Wednesday, October 3, 2018

October Newsletter

Dear AOS Students, Families, and Friends,

October is here, and once again, we are amazed to see the start of this new month! With the temperatures slowly starting to get cooler and the evidence of Pumpkin spice everywhere we look, Fall has truly arrived. It's been a busy first month of the Fall semester here at Academy of Sound, which we are excited to share! Some of the highlights as well as news items are below.

Meet Jackson King!

We're so excited to welcome Jackson onto our faculty at Academy of Sound. Jackson begins teaching drums this month!

Here's some information about Jackson!

Jackson has been playing drums since 2012, in styles like jazz, rock, funk, and metal. He is also skilled in rudimentary drumming, marching percussion, and other miscellaneous percussion. Jackson has experience teaching in both a large group setting and in private lessons. Jackson studies at Oregon High School, and will graduate in 2019. His drumming experiences are many, and include almost a decade with Shadow Drum & Bugle Corps under the direction of Nick Lane, as well as Oregon High School Jazz Band, Percussion Ensemble, Orchestra, and School of Rock. Jackson joined the Academy of Sound faculty in 2018

It's not too late to enroll!

September is always a busier month than we anticipate it will be, right? Even if you didn't get a chance to enroll in lessons in August, there are still some openings. Check them out here. 

One-stop Music shop!:

Do you need a new bow, rosin, staff paper, or music book for lessons? Stop at the front desk before or after your lesson to order! We are placing several orders throughout the week, and can often get what you need in just 2 business days!

Get a referral credit for new students:

We offer a $25 credit per new student that you or your family refers. Make sure the student notes that you are the one referring them when they register. If you have any questions, don't hesitate to ask our front desk staff!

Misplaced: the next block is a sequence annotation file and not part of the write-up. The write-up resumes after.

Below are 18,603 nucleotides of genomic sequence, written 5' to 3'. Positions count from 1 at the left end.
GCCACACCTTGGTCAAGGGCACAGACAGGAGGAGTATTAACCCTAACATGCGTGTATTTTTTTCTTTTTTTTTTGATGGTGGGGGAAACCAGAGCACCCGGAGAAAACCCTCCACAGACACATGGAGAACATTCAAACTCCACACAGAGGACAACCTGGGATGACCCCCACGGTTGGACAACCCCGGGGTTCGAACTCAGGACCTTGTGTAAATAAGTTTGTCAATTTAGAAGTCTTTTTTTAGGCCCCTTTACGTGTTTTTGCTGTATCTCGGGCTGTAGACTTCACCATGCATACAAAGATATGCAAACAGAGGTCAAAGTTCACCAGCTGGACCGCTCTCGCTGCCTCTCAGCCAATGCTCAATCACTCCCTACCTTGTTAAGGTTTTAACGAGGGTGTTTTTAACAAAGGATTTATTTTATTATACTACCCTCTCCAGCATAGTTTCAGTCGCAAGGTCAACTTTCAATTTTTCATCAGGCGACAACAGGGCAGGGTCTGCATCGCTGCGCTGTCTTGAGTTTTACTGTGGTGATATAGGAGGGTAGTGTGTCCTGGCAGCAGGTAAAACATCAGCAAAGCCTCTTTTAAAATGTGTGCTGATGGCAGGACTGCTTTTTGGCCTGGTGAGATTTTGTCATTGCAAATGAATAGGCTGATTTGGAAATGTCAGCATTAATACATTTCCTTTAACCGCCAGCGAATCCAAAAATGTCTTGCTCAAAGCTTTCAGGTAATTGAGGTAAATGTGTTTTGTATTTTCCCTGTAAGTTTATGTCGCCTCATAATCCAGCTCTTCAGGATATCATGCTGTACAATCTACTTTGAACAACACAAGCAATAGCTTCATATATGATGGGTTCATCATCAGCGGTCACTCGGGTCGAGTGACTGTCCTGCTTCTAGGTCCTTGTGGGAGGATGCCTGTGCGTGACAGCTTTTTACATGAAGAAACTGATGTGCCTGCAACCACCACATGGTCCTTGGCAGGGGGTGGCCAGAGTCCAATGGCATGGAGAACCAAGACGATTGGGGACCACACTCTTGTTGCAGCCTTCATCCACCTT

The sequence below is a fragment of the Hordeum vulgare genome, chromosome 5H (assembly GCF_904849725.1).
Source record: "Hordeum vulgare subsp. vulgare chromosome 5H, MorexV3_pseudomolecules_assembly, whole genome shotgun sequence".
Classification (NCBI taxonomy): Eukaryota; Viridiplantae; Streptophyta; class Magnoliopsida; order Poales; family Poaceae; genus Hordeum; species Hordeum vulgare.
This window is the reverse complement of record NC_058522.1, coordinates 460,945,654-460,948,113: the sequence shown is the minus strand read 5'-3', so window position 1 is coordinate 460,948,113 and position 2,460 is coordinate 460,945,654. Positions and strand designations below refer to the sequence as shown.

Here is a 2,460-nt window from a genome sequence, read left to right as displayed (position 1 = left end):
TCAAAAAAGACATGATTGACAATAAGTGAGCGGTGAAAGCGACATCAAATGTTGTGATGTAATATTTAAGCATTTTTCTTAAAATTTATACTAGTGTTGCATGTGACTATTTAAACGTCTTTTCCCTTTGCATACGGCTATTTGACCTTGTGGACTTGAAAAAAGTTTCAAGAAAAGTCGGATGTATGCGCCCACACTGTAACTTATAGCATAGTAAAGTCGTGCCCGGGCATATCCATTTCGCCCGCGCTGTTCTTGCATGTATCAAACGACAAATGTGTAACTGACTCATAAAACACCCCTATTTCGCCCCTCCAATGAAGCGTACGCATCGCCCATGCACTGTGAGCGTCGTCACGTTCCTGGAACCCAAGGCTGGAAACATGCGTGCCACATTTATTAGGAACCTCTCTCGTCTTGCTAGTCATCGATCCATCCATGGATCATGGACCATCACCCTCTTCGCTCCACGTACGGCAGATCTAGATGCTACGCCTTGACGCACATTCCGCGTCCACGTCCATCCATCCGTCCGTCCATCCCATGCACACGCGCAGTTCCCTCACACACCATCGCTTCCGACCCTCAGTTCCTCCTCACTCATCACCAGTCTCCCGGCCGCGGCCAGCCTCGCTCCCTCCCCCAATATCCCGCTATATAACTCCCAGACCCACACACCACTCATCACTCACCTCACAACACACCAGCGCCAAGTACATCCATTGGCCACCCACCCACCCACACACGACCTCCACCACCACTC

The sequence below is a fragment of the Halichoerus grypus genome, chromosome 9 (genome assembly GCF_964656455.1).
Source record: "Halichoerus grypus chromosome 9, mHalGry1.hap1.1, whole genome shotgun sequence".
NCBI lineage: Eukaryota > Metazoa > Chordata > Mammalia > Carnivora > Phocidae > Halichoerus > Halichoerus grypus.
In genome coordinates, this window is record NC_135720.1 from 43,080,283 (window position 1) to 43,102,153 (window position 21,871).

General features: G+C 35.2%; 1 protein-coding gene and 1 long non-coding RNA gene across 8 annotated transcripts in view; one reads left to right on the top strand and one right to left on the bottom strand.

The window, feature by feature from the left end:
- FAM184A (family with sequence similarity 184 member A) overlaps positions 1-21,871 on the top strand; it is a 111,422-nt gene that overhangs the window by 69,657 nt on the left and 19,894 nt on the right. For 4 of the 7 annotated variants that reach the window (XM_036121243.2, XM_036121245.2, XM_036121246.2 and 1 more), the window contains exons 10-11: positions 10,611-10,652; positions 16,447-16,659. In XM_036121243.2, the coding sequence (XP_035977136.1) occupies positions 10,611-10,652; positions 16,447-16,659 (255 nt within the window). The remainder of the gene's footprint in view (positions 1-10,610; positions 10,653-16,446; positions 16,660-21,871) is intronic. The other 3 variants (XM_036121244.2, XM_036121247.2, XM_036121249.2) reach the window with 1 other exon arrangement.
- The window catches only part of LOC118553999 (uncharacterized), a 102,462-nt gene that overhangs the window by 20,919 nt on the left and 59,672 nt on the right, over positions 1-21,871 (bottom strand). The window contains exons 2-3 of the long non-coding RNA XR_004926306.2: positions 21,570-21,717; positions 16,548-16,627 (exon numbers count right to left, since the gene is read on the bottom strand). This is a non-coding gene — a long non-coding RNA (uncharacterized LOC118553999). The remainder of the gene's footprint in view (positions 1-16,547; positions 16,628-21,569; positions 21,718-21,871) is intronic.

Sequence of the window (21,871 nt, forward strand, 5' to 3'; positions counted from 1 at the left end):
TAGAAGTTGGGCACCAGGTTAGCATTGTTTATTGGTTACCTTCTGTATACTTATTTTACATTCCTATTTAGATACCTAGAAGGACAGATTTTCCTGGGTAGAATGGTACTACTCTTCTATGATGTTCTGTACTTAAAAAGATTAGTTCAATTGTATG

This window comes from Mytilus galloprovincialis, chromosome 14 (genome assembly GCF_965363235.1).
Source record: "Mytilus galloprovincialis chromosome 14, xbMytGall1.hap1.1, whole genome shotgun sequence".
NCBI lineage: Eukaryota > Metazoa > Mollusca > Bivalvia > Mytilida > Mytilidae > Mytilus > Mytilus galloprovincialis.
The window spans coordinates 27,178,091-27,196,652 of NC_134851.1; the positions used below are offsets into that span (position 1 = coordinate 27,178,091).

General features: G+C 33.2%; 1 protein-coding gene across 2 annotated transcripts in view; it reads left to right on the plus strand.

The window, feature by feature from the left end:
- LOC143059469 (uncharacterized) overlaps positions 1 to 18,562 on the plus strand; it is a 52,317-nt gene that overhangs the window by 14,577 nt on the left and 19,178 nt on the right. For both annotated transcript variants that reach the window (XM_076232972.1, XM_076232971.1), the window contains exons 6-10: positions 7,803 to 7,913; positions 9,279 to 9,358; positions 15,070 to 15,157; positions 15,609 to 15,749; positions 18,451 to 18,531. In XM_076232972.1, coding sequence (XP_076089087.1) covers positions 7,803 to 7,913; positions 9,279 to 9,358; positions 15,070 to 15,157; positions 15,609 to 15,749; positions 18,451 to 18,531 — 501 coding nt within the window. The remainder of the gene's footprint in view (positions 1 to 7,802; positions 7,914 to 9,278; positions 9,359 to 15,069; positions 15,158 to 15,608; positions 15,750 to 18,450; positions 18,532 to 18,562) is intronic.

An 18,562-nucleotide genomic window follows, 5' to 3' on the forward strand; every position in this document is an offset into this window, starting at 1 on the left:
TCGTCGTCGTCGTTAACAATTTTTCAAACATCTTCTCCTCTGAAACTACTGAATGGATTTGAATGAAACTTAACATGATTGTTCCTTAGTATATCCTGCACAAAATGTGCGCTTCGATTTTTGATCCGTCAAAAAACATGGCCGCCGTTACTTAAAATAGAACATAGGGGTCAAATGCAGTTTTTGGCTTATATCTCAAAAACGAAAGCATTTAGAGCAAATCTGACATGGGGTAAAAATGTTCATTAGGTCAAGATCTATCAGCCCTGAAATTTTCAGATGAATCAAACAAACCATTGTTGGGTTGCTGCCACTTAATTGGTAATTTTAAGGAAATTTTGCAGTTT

Sonatina Festival:

Sonatina Festival is only one month away. If you are planning to participate or interested in learning more about it, ask your teacher in this week's lesson! Remember, Sonatina Festival is not limited to just piano students- other instruments can participate too!

Mark Your Calendars:

Our first holiday break of the school year is next month (Nov. 20-23rd.) The holiday recital will be Sunday, December 16th at 4pm. Stay up to date on these and all other dates by adding the AOS calendar dates to your personal calendar. Access our calendar here.

Teacher Tips: Practicing with Nancy Cox

Nancy is a longtime member of our staff, and has produced many excellent students during her tenure here. This month, she shares some of her favorite practicing tips for success!

1. When practicing, analyzing, memorizing, or woodshedding a piece (piano is my area) with a student, start from the back of the piece and move by adding shorter sections towards the front, gradually increasing the playback until the student is performing the entire piece with corrections.  This works because our brains learn on several tracks when going through a piece backwards by sections, then forwards.  Good tip for vocal students too.

2.  When making practice recommendation to a student, it is good to recommend the number of times a student should play through a piece each practice session, also the number of practice sessions per week desired, and the length of practice sessions.  It is good to have students monitor, record, or self track their practice sessions in writing or on phones etc.  I give younger students stickers or stars per days of practice.  Older students can learn to connect the learning/progress rate with the amount of time practiced.

3.  Remember the 8000 hours minimum recommended by successful rock stars for students with performance ambitions.  (Question:  What is the single most important factor that allows someone to become a musical (rock) star?  Answer:  Not a good agent.  Instead, 8,000 hours minimum of practice (figure it out).)

4.  Remember everyone puts in their frustrating times at the keyboard or in practice.  Sometimes breakthroughs come after several practice sessions, or even several weeks of practice sessions.  The key is to keep working on improving your performance, while learning to listen critically to yourself.

5. I try to ask my students after each piece played, What do you think?  Could this have been performed better?  What would make it better?  What do you think you need to work on when practicing this piece?  Some students have trouble "hearing" their performance errors or omissions.  I try to get them to focus on what they are presenting each time they perform, then to work on improvements.  It is always helpful to start out a critique with something that the student did well, or showed improvement on.

6.  Finally, it is always good to encourage students, but to balance expectations with realistic observations.  Students may not reach their potential if you don't have high enough expectations.  But also, I believe music as a life enhancement skill or experience is all about discovering the joy of creating your own project that you can improve and change as you are able.   That's all for now- Keep practicing is my motto!


That's all for now! See you in November!